Wrong species... that plus Rapala really spells Tenkara, doesn't it? 

But who am I and what is my authority?

I am nobody. Just a guy who has been to Japan, been privileged enough to fish with and hang with some of the most legendary Tenkara anglers of this generation, and calculated enough to listen to them rather than argue. And I want them to be able to tell their story, rather than us telling it for them. It doesn't matter if I'm right or wrong... what matters is really who tells the story.


In my pursuit to help educate a small niche on what Tenkara actually is, (and what it is not,) and to attempt to spread a different message than the American "Tenkara rod" companies, I have, as a result of my consistent and unpopular opinions, isolated a lot of people I didn't know by mistake; ranted, shared important facts and knowledge, pushed certain techniques, been wrong, been right, made friends, lost friends, made enemies, and made friends again with countless people.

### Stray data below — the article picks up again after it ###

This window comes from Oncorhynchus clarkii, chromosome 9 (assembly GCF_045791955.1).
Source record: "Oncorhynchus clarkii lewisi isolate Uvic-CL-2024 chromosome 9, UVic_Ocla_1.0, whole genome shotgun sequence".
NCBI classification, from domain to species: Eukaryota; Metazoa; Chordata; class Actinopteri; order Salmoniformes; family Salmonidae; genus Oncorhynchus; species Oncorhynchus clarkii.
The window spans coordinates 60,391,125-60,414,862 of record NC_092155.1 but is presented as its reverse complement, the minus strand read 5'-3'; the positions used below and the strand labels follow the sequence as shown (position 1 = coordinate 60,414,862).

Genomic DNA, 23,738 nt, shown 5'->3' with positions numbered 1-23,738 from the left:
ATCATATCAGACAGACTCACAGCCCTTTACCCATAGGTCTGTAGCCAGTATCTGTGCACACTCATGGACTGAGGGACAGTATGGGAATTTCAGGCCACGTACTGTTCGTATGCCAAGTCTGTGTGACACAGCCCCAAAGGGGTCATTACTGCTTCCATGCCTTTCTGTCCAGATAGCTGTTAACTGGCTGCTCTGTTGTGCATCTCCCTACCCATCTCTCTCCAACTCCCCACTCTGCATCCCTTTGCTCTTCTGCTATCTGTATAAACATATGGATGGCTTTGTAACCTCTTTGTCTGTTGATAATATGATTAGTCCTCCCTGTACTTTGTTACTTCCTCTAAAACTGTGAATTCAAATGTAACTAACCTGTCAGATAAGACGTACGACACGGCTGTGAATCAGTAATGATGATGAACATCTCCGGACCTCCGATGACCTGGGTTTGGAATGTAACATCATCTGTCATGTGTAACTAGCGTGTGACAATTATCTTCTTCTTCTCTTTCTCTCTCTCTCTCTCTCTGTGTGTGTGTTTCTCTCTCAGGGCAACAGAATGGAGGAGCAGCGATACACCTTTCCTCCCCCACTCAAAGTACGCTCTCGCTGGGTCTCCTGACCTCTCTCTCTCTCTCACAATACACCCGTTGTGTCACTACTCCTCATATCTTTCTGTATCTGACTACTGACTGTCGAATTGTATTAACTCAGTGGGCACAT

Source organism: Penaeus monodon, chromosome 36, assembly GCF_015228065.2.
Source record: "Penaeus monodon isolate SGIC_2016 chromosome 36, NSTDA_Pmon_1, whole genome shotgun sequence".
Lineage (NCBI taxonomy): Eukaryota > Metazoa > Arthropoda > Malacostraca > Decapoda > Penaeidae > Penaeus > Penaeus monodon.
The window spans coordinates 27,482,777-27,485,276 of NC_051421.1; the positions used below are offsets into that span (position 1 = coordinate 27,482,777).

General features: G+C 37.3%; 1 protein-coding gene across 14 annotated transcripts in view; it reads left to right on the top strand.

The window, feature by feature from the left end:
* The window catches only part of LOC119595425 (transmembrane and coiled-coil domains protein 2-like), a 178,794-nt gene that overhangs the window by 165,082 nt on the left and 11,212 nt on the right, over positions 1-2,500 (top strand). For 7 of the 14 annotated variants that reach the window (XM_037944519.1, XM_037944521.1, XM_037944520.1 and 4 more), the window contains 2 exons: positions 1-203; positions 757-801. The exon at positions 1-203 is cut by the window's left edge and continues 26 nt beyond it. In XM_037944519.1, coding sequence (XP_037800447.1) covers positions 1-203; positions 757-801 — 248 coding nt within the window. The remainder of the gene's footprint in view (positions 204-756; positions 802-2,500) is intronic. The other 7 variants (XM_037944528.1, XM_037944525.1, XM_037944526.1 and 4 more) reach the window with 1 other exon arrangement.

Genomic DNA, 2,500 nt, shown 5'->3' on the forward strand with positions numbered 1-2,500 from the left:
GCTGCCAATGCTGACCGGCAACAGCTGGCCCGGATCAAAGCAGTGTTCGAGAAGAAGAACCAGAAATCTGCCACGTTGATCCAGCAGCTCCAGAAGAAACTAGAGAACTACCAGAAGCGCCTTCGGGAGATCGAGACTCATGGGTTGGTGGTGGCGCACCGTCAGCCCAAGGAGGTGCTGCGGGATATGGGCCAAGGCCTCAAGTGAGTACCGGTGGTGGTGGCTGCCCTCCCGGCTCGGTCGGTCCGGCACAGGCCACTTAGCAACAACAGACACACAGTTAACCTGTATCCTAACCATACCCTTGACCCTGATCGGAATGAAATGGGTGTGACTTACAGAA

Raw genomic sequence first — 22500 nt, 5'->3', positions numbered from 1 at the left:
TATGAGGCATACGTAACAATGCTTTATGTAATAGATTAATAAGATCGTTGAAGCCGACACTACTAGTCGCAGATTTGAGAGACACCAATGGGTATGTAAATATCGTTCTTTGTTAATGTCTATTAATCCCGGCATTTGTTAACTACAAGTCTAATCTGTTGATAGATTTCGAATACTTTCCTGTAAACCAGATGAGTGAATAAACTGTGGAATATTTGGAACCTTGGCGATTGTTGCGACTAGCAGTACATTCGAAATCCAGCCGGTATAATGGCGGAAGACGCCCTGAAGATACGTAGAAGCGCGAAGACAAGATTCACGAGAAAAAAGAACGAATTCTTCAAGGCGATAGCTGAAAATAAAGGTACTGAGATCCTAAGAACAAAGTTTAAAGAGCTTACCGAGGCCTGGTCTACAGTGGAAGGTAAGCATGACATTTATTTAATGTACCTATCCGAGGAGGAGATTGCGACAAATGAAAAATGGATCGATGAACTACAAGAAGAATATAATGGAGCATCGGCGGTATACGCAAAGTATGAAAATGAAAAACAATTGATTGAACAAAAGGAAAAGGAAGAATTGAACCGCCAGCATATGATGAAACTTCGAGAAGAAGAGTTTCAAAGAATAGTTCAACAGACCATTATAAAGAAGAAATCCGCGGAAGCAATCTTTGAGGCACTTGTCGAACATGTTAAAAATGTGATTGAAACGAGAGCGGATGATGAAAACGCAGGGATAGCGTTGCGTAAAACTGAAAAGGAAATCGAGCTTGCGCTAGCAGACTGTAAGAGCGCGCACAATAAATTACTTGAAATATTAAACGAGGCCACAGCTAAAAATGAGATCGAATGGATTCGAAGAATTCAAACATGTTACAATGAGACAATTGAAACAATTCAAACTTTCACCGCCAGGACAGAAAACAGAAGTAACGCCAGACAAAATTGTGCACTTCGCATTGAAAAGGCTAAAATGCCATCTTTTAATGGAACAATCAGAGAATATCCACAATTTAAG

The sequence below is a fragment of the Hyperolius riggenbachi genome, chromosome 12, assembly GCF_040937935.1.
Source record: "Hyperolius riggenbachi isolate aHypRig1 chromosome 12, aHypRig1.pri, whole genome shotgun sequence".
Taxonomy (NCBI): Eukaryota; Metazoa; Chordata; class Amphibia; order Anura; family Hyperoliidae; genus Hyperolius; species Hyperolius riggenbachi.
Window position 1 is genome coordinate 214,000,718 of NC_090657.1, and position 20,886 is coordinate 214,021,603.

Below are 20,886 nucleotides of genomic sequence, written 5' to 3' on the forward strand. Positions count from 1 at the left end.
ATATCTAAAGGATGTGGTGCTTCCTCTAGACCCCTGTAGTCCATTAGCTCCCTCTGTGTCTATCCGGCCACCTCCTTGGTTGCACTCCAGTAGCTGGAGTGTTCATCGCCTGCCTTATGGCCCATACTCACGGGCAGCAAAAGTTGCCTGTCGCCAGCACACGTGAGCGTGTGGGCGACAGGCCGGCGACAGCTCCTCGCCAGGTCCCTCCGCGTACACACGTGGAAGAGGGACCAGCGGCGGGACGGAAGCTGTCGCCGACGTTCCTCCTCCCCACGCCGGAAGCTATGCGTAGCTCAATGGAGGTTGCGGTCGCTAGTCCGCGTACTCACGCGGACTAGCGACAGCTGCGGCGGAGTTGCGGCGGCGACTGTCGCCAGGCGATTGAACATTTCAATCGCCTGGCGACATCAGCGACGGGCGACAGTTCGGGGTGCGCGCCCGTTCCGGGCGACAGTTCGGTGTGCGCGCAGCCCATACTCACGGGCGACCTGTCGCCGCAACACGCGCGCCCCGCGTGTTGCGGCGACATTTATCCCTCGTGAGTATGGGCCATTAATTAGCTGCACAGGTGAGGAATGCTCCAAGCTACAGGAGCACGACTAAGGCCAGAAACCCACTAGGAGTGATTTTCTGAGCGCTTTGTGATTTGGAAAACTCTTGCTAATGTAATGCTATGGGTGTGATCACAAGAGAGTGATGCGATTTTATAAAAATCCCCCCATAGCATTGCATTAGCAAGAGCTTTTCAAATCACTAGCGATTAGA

I am constantly being told to go away, be quiet, constantly being blocked from groups and always being told to change my message or the way I communicate it "for my own good." That won't happen, and this isn't about me. Tenkara rod companies here showed Tenkara to the west, made some fantastic content and good products, then soon after changed the message in order to have a broader audience to market to. "Growing Tenkara" is really about selling more Tenkara rods and helping more people catch fish without really knowing what Tenkara is. Am I the only one who weighs the benefits of the cozy image of those beginners smiling, catching fish and having a great day while helping companies stay alive and profit, against the risks of turning Tenkara into fishing for people who want to buy a compact or light-weight rod but don't know there's more to it than that? Does one become informed or an expert after a few hours of watching videos online and looking at hash-tagged photos? Or through seeking existing knowledge and thirsting for more? Does buying gear from one company or another mean you are fishing Tenkara? Or is it something else? Do people stop to ask themselves these questions? Some do, some don't. I did not, for a long time. I am glad I now do.